The PePS2 Trial

Robina Weermeijer on Unsplash


PePS2 is a phase II trial of pembrolizumab in performance status 2 (PS2) non-small-cell lung cancer (NSCLC) patients. It is run by the Cancer Research UK Clinical Trials Unit.

PePS2 is an important trial to me because I developed the analysis model as part of my PhD thesis and worked on the trial from almost the very beginning. I published a trial design paper and am glad to say that the trial results are currently under peer review. The investigators and I hope this trial will provide much-needed and much-sought evidence on the merits of giving this PD-L1 blockade drug to PS2 NSCLC patients


I became involved in PePS2 shortly after joining the trials unit in 2014. The trial called for a design that evaluated co-primary response and toxicity outcomes. Naturally, this suggests a Bryant & Day optimal design. However, published data in performance status 0 & 1 NSCLC patients showed that the PD-L1 tumour proportion score biomarker was strongly predictive of response. There was also evidence that first-line patients did better than subsequent-line patients. We expected each of these variables to remain predictive in the performance status 2 population and wanted to stratify the analysis by these variables. Unfortunately, Bryant & Day's design assumes an homogeneous population so does not admit explanatory variables.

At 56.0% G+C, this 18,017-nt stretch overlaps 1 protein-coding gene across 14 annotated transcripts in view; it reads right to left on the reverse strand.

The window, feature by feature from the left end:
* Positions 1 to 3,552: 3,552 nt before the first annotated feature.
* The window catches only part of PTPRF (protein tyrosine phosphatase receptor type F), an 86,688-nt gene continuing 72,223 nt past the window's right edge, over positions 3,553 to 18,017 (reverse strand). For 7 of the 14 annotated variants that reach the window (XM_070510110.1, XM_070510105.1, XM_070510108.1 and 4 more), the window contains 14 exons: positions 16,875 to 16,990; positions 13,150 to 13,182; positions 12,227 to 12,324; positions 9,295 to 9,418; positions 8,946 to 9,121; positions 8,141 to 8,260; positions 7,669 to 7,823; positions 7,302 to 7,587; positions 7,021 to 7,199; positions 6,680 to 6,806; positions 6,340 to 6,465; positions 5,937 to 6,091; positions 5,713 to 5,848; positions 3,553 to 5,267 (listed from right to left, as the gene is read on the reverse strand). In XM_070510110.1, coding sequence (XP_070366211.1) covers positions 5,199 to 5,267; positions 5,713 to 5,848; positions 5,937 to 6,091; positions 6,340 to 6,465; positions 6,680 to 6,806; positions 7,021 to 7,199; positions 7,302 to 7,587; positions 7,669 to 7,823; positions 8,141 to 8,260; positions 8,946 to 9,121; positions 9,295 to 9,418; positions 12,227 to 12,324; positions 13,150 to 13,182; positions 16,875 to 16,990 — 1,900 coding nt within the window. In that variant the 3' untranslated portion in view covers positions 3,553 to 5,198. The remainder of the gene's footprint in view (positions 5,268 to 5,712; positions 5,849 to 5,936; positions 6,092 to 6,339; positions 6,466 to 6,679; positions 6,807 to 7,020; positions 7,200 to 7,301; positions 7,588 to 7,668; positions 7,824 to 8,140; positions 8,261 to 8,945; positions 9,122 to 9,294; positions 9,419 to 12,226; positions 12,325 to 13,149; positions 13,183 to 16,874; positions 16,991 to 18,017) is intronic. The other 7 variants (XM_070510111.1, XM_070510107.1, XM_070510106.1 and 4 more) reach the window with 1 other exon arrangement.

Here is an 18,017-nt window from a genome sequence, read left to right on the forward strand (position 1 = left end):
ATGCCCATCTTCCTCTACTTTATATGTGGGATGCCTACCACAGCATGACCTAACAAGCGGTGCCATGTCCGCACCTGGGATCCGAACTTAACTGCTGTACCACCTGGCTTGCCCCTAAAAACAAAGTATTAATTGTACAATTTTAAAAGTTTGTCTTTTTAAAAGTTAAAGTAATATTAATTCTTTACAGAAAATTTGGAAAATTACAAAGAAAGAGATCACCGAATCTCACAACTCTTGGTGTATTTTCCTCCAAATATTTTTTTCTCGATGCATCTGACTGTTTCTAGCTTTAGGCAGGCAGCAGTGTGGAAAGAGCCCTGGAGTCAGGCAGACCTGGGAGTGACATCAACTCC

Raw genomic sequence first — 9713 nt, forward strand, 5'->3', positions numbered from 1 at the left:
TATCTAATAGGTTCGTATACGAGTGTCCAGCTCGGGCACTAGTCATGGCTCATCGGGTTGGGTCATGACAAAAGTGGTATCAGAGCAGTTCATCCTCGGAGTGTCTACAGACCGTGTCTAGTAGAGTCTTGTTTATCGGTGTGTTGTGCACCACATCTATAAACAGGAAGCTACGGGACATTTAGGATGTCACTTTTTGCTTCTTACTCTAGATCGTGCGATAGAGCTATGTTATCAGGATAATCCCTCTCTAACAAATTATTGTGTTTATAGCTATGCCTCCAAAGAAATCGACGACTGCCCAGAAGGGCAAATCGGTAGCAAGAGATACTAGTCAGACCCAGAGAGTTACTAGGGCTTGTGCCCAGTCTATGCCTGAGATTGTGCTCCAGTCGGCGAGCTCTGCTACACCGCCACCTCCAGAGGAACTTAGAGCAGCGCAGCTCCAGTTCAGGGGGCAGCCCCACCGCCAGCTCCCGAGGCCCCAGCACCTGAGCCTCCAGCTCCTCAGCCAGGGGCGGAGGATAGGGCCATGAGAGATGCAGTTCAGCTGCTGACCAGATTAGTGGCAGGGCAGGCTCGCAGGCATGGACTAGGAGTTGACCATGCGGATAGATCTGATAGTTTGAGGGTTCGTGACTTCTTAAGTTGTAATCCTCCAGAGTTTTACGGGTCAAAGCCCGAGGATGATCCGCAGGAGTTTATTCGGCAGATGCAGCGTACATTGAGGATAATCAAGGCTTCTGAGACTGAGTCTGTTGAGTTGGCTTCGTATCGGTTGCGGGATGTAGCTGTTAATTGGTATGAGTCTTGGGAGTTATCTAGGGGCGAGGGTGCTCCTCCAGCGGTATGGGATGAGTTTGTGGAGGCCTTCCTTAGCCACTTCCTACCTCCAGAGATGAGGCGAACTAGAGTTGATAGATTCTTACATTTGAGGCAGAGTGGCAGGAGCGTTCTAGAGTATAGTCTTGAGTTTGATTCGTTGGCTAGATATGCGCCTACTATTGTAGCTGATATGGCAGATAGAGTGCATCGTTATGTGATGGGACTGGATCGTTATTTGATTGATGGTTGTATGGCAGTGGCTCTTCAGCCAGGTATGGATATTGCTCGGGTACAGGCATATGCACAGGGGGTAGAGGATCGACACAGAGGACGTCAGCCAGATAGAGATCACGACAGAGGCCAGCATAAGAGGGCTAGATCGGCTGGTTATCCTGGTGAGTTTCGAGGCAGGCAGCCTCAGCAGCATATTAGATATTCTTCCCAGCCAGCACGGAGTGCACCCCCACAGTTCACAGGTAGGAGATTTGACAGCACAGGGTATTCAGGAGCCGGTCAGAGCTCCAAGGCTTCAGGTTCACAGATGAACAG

I happened to be working on a dose-finding trial at the time that used the EffTox design of Thall & Cook (2004) to appraise joint efficacy and toxicity rates at different doses of experimental agents. It struck me on a cycle home that the EffTox design could be adjusted with variables reflecting PD-L1 and line-of-therapy status in place of dose to study our co-primary outcomes whilst adjusting for our putative predictive factors. I worked up the design as part of my PhD, eventually published a design paper, and used the model to conduct a Bayesian analysis of the trial outcomes.


The results for PePS2 were published in March 2020 in Lancet Respiratory Medicine. There are links below.

Kristian Brock
Principal Biostatistician

I am a clinical trial statistician that likes to use Bayes.